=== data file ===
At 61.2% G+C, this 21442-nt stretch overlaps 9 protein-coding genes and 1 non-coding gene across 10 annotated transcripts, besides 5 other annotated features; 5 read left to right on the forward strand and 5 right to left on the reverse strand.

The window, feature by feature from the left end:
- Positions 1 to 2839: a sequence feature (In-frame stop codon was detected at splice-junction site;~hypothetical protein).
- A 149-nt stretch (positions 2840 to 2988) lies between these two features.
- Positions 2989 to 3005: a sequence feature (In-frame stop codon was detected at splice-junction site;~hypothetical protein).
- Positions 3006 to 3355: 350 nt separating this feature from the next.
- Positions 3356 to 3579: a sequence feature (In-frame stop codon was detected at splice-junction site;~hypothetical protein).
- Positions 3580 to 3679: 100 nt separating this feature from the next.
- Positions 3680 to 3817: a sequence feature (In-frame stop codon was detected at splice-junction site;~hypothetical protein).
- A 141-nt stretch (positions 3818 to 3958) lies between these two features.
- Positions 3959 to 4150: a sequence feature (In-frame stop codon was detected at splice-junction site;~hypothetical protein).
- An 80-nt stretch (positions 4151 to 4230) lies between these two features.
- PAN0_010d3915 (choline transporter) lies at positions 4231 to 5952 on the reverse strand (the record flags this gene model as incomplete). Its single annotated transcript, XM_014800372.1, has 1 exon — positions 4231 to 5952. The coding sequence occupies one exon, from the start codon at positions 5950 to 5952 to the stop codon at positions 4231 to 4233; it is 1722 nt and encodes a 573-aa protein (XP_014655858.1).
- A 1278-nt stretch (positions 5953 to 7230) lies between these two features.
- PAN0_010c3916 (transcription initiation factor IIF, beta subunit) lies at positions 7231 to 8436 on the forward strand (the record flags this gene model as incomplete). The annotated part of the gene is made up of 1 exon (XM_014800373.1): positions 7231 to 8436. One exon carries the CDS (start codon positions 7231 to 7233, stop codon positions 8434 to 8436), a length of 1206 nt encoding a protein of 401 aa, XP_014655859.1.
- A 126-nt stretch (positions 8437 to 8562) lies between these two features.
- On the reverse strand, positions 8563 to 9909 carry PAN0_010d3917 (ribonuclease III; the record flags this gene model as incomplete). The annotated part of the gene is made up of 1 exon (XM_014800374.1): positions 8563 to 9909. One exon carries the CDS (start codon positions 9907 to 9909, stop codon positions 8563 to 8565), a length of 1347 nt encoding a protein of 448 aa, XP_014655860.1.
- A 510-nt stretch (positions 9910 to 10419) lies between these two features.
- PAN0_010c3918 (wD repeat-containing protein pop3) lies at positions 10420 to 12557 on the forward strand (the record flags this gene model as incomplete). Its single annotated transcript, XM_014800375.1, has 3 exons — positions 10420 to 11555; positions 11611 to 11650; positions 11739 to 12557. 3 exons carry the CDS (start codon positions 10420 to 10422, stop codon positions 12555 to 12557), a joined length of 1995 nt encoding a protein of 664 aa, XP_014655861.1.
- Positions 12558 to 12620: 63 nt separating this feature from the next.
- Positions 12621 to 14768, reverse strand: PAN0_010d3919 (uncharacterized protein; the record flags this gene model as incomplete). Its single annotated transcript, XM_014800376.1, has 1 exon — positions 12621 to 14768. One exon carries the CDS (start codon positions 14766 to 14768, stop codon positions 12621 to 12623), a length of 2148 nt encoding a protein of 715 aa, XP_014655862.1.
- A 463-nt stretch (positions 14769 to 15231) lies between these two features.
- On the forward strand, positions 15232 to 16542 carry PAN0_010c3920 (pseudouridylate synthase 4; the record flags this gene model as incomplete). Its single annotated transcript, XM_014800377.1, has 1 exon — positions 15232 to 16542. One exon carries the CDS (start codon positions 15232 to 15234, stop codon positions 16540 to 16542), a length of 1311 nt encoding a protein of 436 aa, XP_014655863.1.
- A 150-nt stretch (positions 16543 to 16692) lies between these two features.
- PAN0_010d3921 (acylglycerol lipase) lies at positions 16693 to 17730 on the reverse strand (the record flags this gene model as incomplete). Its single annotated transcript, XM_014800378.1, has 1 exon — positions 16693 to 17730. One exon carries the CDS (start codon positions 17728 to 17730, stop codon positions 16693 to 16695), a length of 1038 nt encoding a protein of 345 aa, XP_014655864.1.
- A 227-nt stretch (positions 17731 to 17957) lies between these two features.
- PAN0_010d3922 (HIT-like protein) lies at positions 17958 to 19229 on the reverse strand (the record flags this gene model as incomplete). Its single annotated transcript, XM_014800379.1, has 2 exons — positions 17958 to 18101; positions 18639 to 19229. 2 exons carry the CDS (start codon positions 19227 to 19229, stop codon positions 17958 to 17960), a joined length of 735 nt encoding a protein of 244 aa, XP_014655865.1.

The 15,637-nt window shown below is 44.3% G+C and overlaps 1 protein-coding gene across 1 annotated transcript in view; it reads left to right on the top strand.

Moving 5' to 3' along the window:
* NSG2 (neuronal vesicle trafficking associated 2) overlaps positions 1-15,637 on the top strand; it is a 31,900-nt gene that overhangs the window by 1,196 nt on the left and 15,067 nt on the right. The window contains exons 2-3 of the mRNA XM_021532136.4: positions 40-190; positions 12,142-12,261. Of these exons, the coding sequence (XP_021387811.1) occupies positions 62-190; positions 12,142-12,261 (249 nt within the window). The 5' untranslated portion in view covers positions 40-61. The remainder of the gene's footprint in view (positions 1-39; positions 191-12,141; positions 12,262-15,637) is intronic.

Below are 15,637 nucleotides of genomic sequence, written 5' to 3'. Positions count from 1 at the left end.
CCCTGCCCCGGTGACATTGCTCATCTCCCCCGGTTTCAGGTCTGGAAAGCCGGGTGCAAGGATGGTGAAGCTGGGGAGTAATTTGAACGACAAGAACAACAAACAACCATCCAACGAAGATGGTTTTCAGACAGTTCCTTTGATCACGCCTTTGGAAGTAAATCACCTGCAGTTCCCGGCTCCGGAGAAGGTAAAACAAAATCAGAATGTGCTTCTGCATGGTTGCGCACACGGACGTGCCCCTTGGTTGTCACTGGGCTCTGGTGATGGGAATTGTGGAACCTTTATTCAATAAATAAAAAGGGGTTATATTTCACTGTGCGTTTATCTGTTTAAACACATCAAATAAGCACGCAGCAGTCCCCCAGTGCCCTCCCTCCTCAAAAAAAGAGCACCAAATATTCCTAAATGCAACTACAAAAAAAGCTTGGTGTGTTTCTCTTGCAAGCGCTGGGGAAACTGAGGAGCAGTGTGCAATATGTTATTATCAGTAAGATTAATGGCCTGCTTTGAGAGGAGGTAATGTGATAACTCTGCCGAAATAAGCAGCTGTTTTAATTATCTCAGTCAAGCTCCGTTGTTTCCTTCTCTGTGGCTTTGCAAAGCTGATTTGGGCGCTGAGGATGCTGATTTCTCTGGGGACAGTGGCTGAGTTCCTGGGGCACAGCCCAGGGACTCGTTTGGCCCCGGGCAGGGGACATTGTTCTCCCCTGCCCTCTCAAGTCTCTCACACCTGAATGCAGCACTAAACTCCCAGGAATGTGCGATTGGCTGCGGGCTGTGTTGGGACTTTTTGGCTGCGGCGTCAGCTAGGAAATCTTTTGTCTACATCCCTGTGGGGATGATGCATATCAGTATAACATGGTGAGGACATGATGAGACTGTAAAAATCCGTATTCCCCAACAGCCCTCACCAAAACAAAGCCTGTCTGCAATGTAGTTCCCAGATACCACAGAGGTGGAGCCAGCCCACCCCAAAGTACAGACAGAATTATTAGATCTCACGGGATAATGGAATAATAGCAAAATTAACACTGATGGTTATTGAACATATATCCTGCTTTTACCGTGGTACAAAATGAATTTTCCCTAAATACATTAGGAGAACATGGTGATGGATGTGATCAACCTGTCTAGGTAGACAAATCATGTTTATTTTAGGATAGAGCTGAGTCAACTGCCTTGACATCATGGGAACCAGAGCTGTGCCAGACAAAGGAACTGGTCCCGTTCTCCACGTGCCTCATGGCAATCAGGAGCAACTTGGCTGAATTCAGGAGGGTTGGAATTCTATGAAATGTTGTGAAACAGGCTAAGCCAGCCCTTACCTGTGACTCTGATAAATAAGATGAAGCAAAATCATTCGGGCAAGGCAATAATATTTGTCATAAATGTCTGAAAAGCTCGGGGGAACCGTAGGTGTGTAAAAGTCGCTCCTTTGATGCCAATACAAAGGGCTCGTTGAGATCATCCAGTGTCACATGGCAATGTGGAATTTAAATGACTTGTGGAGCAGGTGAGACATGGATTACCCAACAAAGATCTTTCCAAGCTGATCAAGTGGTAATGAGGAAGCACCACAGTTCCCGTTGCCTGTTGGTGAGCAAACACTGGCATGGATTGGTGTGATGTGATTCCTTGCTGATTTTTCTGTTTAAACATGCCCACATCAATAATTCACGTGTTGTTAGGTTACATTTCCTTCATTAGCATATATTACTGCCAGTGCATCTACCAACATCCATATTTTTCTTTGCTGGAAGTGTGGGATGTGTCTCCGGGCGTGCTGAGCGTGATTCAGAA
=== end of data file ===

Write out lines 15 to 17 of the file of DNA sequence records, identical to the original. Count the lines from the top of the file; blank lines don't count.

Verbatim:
- PAN0_010c3916 (transcription initiation factor IIF, beta subunit) lies at positions 7231 to 8436 on the forward strand (the record flags this gene model as incomplete). The annotated part of the gene is made up of 1 exon (XM_014800373.1): positions 7231 to 8436. One exon carries the CDS (start codon positions 7231 to 7233, stop codon positions 8434 to 8436), a length of 1206 nt encoding a protein of 401 aa, XP_014655859.1.
- A 126-nt stretch (positions 8437 to 8562) lies between these two features.
- On the reverse strand, positions 8563 to 9909 carry PAN0_010d3917 (ribonuclease III; the record flags this gene model as incomplete). The annotated part of the gene is made up of 1 exon (XM_014800374.1): positions 8563 to 9909. One exon carries the CDS (start codon positions 9907 to 9909, stop codon positions 8563 to 8565), a length of 1347 nt encoding a protein of 448 aa, XP_014655860.1.